The incident was acknowledged by BitMEX in an official statement published today, Nov. 1. Cointelegraph’s editorial team in Japan have independently revealed that a staff member was the recipient of the BitMEx newsletter in question.
In a tweet posted on Nov. 1, crypto-focused lawyer Jake Chervinsky characterized BitMEX’s accidental public sharing of user email data as a simple error committed in the “outrageously incompetent way imaginable.”
Concerned community members have pointed out that the leak makes BitMEX account holders vulnerable targets to potential hackers, with the data serving as a “puzzle piece” for attackers.
Some voiced their concern that the nature of the error could mean that each email includes just a section of the total leaked data: “while most people received about 1,000 [other user emails] per email — they dumped their *entire* user database.”
On Twitter, user “kevin mcsheehan” outlined the risks, including the potential for:
“all email addresses x-referenced w/ public breaches to associate universal passwords. from there attackers will use xx,xxx proxies to try to break into email inboxes, exchange accounts, github, dropbox, etc.”
“The privacy of our users is a top priority”
In its statement, BitMEX has written:
“Our team have acted immediately to contain the issue and we are taking steps to understand the extent of the impact. Rest assured that we are doing everything we can to identify the root cause of the fault and we will be in touch with any users affected by the issue.”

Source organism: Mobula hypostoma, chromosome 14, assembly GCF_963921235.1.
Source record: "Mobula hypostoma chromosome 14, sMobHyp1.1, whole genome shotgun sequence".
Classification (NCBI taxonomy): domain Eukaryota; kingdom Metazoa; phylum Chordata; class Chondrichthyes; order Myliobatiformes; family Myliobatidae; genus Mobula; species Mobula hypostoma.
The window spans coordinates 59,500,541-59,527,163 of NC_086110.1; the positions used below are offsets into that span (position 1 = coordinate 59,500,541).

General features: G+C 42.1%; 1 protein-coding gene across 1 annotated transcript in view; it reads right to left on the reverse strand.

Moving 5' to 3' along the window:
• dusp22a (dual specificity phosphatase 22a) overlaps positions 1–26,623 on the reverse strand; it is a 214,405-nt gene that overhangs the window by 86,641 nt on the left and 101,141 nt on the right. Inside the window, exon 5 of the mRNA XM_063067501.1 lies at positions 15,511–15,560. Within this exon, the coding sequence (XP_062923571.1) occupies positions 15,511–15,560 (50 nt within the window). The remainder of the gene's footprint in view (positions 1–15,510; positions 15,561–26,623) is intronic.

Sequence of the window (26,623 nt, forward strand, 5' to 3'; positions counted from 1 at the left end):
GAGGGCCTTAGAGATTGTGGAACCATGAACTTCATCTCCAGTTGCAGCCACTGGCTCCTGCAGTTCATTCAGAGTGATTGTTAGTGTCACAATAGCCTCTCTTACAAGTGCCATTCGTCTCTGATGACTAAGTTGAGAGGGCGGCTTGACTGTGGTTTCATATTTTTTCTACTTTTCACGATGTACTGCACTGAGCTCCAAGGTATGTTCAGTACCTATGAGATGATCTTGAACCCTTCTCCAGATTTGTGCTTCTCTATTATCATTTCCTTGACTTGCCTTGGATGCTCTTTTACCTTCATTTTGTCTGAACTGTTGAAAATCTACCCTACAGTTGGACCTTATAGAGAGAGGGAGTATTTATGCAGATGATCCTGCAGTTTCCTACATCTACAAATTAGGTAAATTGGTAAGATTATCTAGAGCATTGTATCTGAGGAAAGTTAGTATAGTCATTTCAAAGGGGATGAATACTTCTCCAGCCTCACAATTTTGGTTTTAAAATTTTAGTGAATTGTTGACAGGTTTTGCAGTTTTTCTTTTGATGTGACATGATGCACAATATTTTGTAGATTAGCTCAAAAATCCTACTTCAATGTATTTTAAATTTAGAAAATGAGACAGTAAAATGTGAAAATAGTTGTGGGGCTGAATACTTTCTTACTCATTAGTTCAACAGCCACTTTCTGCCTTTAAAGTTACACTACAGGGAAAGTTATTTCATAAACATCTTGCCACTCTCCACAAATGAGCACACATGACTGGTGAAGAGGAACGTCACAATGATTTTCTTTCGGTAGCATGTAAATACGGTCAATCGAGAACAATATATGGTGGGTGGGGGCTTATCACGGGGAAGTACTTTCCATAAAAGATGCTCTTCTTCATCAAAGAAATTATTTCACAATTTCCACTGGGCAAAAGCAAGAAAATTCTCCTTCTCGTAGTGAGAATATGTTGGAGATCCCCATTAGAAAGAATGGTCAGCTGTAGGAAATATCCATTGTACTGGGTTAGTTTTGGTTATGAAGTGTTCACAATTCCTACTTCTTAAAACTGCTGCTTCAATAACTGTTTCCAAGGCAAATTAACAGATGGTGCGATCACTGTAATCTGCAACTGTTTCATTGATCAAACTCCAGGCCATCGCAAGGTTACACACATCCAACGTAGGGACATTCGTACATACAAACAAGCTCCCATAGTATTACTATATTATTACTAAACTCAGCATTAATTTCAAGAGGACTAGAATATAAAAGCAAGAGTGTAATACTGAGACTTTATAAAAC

“The privacy of our users is a top priority,” the exchange added.
Following news of the leak, Binance crypto exchange advised all affected BitMEX users who also hold an account on Binance to change their Binane account email immediately.
Earlier today, BitMEX revealed plans to implement major changes to the weights of its cryptocurrency price indices later this month.
BitMEX Says Quality Check ‘Failure’ Led to Email Privacy Breach
BitMEX says its internal processes “failed” last week, subsequently exposing thousands of the exchange’s clients to privacy risks.
In a company blog posting on Monday, the crypto-derivatives exchange said its mass emailing operation failed causing “most BitMEX users” to have their email addresses publicly exposed via carbon copy (CC) on Nov. 1.
Data provider Skew says BitMEX has some 22,000 daily users, though the number of email addresses exposed is likely significantly higher.
With Major Email Servers Imposing Restrictions On Bulk Emailing, The Firm Said:
“To remedy this, we built an in-house system to handle the necessary rendering, translation, staging, and piecemeal (as not to trigger rate limits) sending of important email.”
The exchange said it sends emails to all users very rarely, the last one of this size shipping in 2017. To expedite the process, the exchange’s email systems API was changed at the last minute, but did not undergo the typical checking process.
“BitMEX is a global business that sends emails to many different email providers,” said deputy chief operating officer Vivien Khoo in the blog posting. “Unfortunately, this makes the job of large services such as BitMEX difficult at times.”
The exchange says it stopped further batches of emails being sent out upon recognition of the issue.
In response to the leak, BitMEX says they employed password resets and human review on endangered accounts. All users lacking two-factor authentication (2FA) and also holding account balances had passwords reset after the exchange noted hostile attempts to access accounts.
In an email to CoinDesk last Friday, Khoo reiterated that no other personal information was divulged.
“Beyond email addresses, at no point during this issue has any personal data or account information been disclosed.”